Laundry Drying Tips

September 15th, 2005

One glance at this week’s title will let you know that, yes, it’s another “housekeeping” issue. The most recent inquiry I received from the Frugal Japan website came from an intrepid young urban professional who lives in a small Tokyo apartment. Having no clothes dryer, and being away from the house most of the day, she is unable to hang her clothes out to dry. Drying them inside (called “heya boshi”) results in a musty smell in the clothes, and can actually lead to mold (both on the clothes and in the room). What are some tips to eliminate the smell?

Well, this is actually a common problem in Japanese households, especially during the rainy season. So there are a number of unique solutions available, some of them frugal. The solutions are divided into two major categories: knock-out the smell from the start, or dry the clothes better.

In the “eliminate the odor from the start” variety, there are a few basic rules before you get started.

1) Do NOT store your dirty clothes in the washing machine itself. And by all means, don’t collect your clothes in there with the lid closed! The dampness, sweat, dead skin cells, and dirt all collect inside the machine’s already airtight drum to both stink up the clothes AND grow mold on the inner drum. The inner drum mold is very difficult to clean, and will also dry, flake off, and soil your clothes once they are clean. You can’t see the mold on your drum, but it’s there.

2) Do NOT leave your wet clothes inside the washer during summer, ever. In addition to the factors above, your clothes will develop a pungent odor that will take many additional washings (and bleach) to remove, if it ever does. Hang your clothes out (even inside) ASAP. If this means doing laundry at night, then so be it.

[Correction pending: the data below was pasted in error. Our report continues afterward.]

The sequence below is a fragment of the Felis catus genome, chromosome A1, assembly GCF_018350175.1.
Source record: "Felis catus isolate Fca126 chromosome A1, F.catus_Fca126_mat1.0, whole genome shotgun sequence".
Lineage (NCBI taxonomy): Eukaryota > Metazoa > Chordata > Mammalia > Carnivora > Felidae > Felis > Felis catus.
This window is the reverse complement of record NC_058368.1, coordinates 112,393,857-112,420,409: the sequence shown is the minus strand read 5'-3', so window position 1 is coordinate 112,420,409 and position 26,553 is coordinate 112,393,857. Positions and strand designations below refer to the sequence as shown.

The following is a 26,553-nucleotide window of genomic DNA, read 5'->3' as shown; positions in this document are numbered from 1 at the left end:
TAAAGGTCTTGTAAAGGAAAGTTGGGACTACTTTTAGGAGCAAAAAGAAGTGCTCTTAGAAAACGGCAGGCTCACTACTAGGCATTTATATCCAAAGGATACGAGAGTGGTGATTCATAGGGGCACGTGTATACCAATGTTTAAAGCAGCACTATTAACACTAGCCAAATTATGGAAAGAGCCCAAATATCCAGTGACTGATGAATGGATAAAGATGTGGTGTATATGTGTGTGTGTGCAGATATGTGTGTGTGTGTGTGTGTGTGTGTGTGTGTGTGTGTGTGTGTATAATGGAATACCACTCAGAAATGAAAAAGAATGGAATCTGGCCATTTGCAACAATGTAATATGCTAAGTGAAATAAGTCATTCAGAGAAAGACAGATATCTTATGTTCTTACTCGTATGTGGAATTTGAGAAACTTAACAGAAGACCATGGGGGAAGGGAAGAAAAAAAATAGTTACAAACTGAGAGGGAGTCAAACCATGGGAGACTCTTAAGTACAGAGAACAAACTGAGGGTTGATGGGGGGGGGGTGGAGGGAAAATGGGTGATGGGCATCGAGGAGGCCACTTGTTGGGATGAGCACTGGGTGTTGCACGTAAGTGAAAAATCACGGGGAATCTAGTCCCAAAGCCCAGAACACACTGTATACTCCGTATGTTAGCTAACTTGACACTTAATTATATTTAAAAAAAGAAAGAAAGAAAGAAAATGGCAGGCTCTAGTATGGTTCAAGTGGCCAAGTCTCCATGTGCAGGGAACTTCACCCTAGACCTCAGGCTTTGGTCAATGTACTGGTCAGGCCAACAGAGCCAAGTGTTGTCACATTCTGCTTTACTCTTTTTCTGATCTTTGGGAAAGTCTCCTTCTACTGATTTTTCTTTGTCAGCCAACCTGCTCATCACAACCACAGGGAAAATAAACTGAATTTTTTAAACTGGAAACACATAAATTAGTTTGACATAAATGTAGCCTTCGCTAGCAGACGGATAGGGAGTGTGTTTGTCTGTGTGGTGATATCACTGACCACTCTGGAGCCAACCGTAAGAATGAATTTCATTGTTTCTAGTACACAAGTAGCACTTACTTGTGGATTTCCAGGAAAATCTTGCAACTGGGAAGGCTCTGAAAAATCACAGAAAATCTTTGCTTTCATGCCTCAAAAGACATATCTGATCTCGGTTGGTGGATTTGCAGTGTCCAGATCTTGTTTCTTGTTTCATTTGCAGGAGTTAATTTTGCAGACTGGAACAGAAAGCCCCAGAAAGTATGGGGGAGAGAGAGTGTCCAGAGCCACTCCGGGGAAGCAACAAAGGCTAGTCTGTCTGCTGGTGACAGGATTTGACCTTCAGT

3) Do NOT wash or attempt to wash too many clothes at once. The fewer items you have, the better they are washed, and the easier they dry.

4) Always leave your washing machine lid OPEN – this lets air circulate in the drum and dries the drum out after each washing.

By following these rules, you can help eliminate a fair amount of washer- related smell. Another good idea is using a special detergent or additive designed to reduce smells for clothes dried inside. One is called “Heya Boshi Toppu” detergent. Manufactured by Lion, this should be available in many stores. A number of other products also exist with lemon or citrus scents. White vinegar (125 ml per full load) with lemon juice is also a possible frugal option.

The second strategy is to improve your drying method. Simply hanging the clothing on hangers on your curtain rod (I did this for a year!) is not very effective, especially if you can’t be at home to open the window. If you have space, a folding “drying rack” is recommended. These are called “mono boshi sutanndo” and are usually sold in hardware stores or (better yet) in the back of Japanese mail-order catalogs (tsuuhan cataroggu). These, used in combination with either your A/C unit’s “dry” function, a dehumidifier (jyoushitsuki) , or even your bathroom/bathtub fan (leave the door OPEN to circulate air), will probably improve circulation and dry your clothing faster. Yes, it uses electricity, but is still cheaper than a new wardrobe or a dryer. Drying fewer items, and spacing them out, makes them dry faster.

Finally, there is the commercial-clothes-dryer method. Most Japanese urban neighborhoods have a laundromat (coin randori) that rents dryers by the hour. The problem with these is: 1) you are stuck at the laundromat for a while until your clothes dry, or 2) you run the risk of your underwear getting stolen if you are a female. It’s happened more than once to many of us. If you are a male, then probably this is the more frugal option. For women, I recommend a combination washer/dryer (sentaku kansooki).

Hopefully, some of this practical but vital advice can help everyone get through the lingering heat of summer a little more comfortably (and freshly).

© 2005 Wendy J. Imura.

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